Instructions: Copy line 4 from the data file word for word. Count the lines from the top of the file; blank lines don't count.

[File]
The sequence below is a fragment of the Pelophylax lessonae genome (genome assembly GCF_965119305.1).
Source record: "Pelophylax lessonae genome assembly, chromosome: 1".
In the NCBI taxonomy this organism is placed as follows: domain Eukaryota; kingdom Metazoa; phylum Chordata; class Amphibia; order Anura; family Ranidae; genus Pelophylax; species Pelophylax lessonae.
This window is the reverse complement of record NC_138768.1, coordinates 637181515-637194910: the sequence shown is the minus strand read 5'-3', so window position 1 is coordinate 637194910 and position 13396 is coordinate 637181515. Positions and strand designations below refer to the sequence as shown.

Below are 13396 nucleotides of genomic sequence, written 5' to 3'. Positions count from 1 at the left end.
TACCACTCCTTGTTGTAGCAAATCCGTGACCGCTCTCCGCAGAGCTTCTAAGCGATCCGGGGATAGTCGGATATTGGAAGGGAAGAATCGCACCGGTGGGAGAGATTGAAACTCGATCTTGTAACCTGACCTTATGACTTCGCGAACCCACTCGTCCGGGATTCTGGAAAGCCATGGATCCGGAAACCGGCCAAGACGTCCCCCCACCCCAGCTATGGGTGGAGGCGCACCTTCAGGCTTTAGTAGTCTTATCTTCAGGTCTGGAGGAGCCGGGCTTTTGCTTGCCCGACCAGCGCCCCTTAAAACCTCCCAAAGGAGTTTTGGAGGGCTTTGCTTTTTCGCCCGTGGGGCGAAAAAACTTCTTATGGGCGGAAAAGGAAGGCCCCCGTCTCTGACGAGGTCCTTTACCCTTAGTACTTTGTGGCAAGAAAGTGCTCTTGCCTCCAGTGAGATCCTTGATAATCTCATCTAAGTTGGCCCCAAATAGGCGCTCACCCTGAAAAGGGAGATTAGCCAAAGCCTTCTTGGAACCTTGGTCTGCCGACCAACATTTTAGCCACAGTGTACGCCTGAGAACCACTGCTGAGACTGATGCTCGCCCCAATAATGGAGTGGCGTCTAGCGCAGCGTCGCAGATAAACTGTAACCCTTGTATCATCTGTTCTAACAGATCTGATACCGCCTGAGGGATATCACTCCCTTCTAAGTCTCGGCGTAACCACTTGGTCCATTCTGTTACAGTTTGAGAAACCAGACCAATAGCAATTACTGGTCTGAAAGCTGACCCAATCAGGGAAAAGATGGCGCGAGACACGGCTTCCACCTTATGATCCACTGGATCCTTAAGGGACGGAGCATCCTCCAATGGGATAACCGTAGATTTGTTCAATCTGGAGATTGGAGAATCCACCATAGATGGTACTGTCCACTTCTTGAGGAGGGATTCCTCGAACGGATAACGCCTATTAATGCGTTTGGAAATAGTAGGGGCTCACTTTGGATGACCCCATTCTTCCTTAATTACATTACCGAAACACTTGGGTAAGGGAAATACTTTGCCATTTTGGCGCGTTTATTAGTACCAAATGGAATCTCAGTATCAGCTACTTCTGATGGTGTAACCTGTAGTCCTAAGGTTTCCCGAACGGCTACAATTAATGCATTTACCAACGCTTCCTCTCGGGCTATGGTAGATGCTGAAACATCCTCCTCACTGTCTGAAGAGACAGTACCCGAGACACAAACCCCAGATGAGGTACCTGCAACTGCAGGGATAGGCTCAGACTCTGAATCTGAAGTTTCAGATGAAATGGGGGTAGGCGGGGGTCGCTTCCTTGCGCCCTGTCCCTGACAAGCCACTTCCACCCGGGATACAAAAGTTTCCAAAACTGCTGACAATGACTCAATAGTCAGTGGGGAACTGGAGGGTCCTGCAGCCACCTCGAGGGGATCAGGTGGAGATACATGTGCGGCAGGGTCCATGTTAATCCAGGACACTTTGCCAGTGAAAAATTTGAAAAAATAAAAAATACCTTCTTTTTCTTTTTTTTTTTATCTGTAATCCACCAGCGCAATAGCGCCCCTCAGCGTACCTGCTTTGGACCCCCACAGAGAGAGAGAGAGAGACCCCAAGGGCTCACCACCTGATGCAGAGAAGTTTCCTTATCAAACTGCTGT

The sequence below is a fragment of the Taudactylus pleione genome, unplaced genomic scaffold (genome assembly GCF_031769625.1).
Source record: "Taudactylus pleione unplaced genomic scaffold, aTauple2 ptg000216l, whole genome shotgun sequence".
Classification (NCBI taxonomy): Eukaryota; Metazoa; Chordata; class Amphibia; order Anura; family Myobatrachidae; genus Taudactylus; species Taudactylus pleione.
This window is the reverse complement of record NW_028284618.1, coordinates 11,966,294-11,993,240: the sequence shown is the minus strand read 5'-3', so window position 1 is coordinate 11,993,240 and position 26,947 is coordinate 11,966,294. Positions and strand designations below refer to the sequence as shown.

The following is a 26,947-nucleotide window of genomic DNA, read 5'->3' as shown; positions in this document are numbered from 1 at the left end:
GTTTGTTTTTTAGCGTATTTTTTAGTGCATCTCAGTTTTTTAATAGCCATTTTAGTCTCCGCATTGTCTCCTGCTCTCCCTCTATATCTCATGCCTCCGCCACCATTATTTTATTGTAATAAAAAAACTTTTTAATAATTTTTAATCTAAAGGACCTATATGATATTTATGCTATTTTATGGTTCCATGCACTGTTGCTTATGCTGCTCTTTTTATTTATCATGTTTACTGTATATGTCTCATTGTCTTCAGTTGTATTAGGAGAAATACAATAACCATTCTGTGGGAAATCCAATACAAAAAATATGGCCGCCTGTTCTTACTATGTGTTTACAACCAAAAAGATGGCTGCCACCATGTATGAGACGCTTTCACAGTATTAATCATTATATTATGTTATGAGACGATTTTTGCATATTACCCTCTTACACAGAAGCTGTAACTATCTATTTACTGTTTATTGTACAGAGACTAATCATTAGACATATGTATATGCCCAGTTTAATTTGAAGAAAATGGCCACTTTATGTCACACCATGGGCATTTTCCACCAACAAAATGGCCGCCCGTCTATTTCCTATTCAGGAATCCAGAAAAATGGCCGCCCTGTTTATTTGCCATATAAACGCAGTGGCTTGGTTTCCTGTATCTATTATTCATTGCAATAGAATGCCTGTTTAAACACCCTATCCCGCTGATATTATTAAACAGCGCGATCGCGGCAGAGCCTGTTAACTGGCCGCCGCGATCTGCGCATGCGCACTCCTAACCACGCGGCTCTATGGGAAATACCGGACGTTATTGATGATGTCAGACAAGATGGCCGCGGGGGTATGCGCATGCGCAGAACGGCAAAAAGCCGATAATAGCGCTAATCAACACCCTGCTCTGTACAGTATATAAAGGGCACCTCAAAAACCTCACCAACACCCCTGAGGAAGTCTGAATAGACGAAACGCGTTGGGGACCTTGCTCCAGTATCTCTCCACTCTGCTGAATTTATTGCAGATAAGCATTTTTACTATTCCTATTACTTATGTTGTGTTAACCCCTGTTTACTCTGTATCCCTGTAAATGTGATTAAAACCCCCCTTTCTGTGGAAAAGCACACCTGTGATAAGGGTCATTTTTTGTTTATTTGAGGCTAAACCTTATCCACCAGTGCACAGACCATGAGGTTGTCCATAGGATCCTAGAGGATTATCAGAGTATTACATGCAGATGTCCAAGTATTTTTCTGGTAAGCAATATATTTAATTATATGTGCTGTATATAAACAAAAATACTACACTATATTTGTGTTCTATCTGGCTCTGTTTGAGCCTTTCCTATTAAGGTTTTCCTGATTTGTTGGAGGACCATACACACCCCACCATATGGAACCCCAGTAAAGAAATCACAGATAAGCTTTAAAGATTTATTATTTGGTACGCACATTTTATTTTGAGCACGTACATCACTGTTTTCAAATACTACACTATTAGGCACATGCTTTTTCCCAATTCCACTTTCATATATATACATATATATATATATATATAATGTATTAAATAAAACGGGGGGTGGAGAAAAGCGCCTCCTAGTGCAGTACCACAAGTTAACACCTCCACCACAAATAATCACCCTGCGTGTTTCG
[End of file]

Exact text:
This window is the reverse complement of record NC_138768.1, coordinates 637181515-637194910: the sequence shown is the minus strand read 5'-3', so window position 1 is coordinate 637194910 and position 13396 is coordinate 637181515. Positions and strand designations below refer to the sequence as shown.